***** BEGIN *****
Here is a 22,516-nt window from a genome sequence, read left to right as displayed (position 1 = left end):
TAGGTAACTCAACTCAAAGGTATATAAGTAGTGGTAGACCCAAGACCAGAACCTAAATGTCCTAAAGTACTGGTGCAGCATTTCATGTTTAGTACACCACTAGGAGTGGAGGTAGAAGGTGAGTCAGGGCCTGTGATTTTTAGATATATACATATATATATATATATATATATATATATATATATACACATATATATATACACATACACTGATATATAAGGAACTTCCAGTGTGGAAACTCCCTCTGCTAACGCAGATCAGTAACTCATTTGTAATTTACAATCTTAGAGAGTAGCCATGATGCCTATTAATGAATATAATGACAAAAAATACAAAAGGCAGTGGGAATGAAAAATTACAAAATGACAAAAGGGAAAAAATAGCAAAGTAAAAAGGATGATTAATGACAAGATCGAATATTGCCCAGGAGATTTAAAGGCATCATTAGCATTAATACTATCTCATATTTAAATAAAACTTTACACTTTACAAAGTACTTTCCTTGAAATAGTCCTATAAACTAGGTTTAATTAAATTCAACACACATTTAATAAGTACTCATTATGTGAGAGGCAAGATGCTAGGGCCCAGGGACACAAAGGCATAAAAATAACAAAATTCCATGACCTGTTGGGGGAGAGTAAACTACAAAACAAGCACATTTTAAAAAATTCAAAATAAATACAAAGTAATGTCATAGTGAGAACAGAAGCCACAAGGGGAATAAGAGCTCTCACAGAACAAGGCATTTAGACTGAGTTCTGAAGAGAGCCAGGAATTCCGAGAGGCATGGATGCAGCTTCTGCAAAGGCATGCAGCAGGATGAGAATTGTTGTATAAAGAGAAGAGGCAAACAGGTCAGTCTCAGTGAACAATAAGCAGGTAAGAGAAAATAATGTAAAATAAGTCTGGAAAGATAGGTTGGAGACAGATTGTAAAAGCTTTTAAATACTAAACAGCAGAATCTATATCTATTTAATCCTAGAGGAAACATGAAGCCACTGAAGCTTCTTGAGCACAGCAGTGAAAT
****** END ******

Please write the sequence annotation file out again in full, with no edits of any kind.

Here is a 22,516-nt window from a genome sequence, read left to right as displayed (position 1 = left end):
TAGGTAACTCAACTCAAAGGTATATAAGTAGTGGTAGACCCAAGACCAGAACCTAAATGTCCTAAAGTACTGGTGCAGCATTTCATGTTTAGTACACCACTAGGAGTGGAGGTAGAAGGTGAGTCAGGGCCTGTGATTTTTAGATATATACATATATATATATATATATATATATATATATATATACACATATATATATACACATACACTGATATATAAGGAACTTCCAGTGTGGAAACTCCCTCTGCTAACGCAGATCAGTAACTCATTTGTAATTTACAATCTTAGAGAGTAGCCATGATGCCTATTAATGAATATAATGACAAAAAATACAAAAGGCAGTGGGAATGAAAAATTACAAAATGACAAAAGGGAAAAAATAGCAAAGTAAAAAGGATGATTAATGACAAGATCGAATATTGCCCAGGAGATTTAAAGGCATCATTAGCATTAATACTATCTCATATTTAAATAAAACTTTACACTTTACAAAGTACTTTCCTTGAAATAGTCCTATAAACTAGGTTTAATTAAATTCAACACACATTTAATAAGTACTCATTATGTGAGAGGCAAGATGCTAGGGCCCAGGGACACAAAGGCATAAAAATAACAAAATTCCATGACCTGTTGGGGGAGAGTAAACTACAAAACAAGCACATTTTAAAAAATTCAAAATAAATACAAAGTAATGTCATAGTGAGAACAGAAGCCACAAGGGGAATAAGAGCTCTCACAGAACAAGGCATTTAGACTGAGTTCTGAAGAGAGCCAGGAATTCCGAGAGGCATGGATGCAGCTTCTGCAAAGGCATGCAGCAGGATGAGAATTGTTGTATAAAGAGAAGAGGCAAACAGGTCAGTCTCAGTGAACAATAAGCAGGTAAGAGAAAATAATGTAAAATAAGTCTGGAAAGATAGGTTGGAGACAGATTGTAAAAGCTTTTAAATACTAAACAGCAGAATCTATATCTATTTAATCCTAGAGGAAACATGAAGCCACTGAAGCTTCTTGAGCACAGCAGTGAAAT